I’d like to tell you a little story. Some years ago, I went to a show on London’s South Bank called Circa. It’s an acrobatic show and these athletes were doing the most extraordinary things. Balancing on one arm, doing jumps on stilts. I mean, incredible stuff.
Sitting there in the audience close to the front row, I had a really clear view of the action. What stood out for me was that despite these people doing the most extraordinary things, their bodies varied quite a bit. Some were tall, some were short, some are incredibly cut. There was lots of muscular definition and others less so, but they were all incredibly strong.
All of them were able to do all the stunts and all the tricks. Literally carrying the bodyweight of another, perhaps larger athlete on their shoulders whilst they were standing on one leg.
Performance Over Perfection
What stood out for me was what these guys valued was performance over perfection. None of them were striving to get cut abdominals or bulging quadricep muscles. They were only focused on whether they could perform those stunts safely and with some degree of longevity, twice a day, 10 times a week.
I wonder how much we, as agile business athletes, value performance over perfection? Are we chasing this notion of perfection and that we need to do everything, we need to appear a certain way, we need to perform a certain way? Or are we just focused on doing what we can achieve, for example, on delivering something that is good enough? On making ourselves happy and not worrying so much about external validation.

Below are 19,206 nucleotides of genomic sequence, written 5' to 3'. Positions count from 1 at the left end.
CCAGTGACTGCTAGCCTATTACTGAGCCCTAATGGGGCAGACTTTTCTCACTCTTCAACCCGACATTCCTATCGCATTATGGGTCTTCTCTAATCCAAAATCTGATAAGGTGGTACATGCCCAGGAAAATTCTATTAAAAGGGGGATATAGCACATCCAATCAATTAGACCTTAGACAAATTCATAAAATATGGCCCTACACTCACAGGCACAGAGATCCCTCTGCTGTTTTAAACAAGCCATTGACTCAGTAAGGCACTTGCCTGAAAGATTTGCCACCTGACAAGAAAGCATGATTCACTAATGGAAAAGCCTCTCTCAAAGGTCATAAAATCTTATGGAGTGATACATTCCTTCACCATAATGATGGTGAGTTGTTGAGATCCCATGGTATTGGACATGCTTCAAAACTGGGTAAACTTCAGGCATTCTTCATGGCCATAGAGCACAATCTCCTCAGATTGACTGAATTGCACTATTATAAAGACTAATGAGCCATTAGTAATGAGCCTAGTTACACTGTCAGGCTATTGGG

Seeking Internal Validation, Not External
If we were able to make that mind shift into really focusing on performance, not perfection life could be significantly better for ourselves.
I invite you to look at that in your own life. If you like, take the Circa analogy, are you looking for a chiselled appearance or are you just focusing on where that body can take you? The journey it can take you on. The experiences you can have with it, the connection you can form. Or are you focused on maybe the aesthetics?
You can apply that to any aspect of life, to physical training, to your work, to the connection you have in your social environments, to the hobbies that you do. You can apply it to absolutely everything.
High-Achieving People and Burnout
One thing I do know about high-achieving people, we do tend to get very caught up in this notion of perfectionism. And I think it can be a bit of a hiding to nothing and take you down that route to burnout.
One of the commonalities of people who have burnout is that they very often described themselves as perfectionists. Let’s call ourselves performance-ists, if you like, I’m focused on what we can do with our minds and our bodies and not so much what they look like.